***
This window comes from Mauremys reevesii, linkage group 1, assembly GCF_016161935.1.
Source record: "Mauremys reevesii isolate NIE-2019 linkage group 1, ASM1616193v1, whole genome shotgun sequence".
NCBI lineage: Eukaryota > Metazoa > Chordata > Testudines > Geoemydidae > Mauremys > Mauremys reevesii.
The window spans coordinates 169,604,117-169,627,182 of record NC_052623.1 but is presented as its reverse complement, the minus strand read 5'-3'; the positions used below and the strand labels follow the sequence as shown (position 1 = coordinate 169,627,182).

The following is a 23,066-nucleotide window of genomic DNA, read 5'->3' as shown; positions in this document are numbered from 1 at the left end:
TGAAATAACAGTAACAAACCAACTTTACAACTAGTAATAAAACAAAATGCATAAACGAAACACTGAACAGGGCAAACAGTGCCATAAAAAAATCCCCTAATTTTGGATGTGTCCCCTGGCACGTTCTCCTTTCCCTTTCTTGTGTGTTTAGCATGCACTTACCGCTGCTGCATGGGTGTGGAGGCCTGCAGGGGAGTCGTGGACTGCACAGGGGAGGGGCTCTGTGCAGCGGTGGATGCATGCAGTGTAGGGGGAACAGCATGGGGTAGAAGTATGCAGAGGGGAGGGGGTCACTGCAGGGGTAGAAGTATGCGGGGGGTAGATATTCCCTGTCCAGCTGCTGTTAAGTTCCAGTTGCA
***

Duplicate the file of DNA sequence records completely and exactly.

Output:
This window comes from Mauremys reevesii, linkage group 1, assembly GCF_016161935.1.
Source record: "Mauremys reevesii isolate NIE-2019 linkage group 1, ASM1616193v1, whole genome shotgun sequence".
NCBI lineage: Eukaryota > Metazoa > Chordata > Testudines > Geoemydidae > Mauremys > Mauremys reevesii.
The window spans coordinates 169,604,117-169,627,182 of record NC_052623.1 but is presented as its reverse complement, the minus strand read 5'-3'; the positions used below and the strand labels follow the sequence as shown (position 1 = coordinate 169,627,182).

The following is a 23,066-nucleotide window of genomic DNA, read 5'->3' as shown; positions in this document are numbered from 1 at the left end:
TGAAATAACAGTAACAAACCAACTTTACAACTAGTAATAAAACAAAATGCATAAACGAAACACTGAACAGGGCAAACAGTGCCATAAAAAAATCCCCTAATTTTGGATGTGTCCCCTGGCACGTTCTCCTTTCCCTTTCTTGTGTGTTTAGCATGCACTTACCGCTGCTGCATGGGTGTGGAGGCCTGCAGGGGAGTCGTGGACTGCACAGGGGAGGGGCTCTGTGCAGCGGTGGATGCATGCAGTGTAGGGGGAACAGCATGGGGTAGAAGTATGCAGAGGGGAGGGGGTCACTGCAGGGGTAGAAGTATGCGGGGGGTAGATATTCCCTGTCCAGCTGCTGTTAAGTTCCAGTTGCA